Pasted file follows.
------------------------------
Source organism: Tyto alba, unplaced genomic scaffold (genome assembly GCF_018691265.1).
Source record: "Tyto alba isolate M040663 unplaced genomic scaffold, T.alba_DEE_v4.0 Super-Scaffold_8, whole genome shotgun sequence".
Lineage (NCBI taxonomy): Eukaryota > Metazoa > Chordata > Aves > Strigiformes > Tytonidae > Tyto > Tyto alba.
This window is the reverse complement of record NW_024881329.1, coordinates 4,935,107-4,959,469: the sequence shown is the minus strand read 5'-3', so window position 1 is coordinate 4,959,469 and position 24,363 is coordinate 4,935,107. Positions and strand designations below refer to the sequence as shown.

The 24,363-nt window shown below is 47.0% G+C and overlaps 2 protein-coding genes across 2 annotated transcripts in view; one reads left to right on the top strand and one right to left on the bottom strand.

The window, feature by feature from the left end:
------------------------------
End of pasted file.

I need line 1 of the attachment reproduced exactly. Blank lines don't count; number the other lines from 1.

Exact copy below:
Source organism: Tyto alba, unplaced genomic scaffold (genome assembly GCF_018691265.1).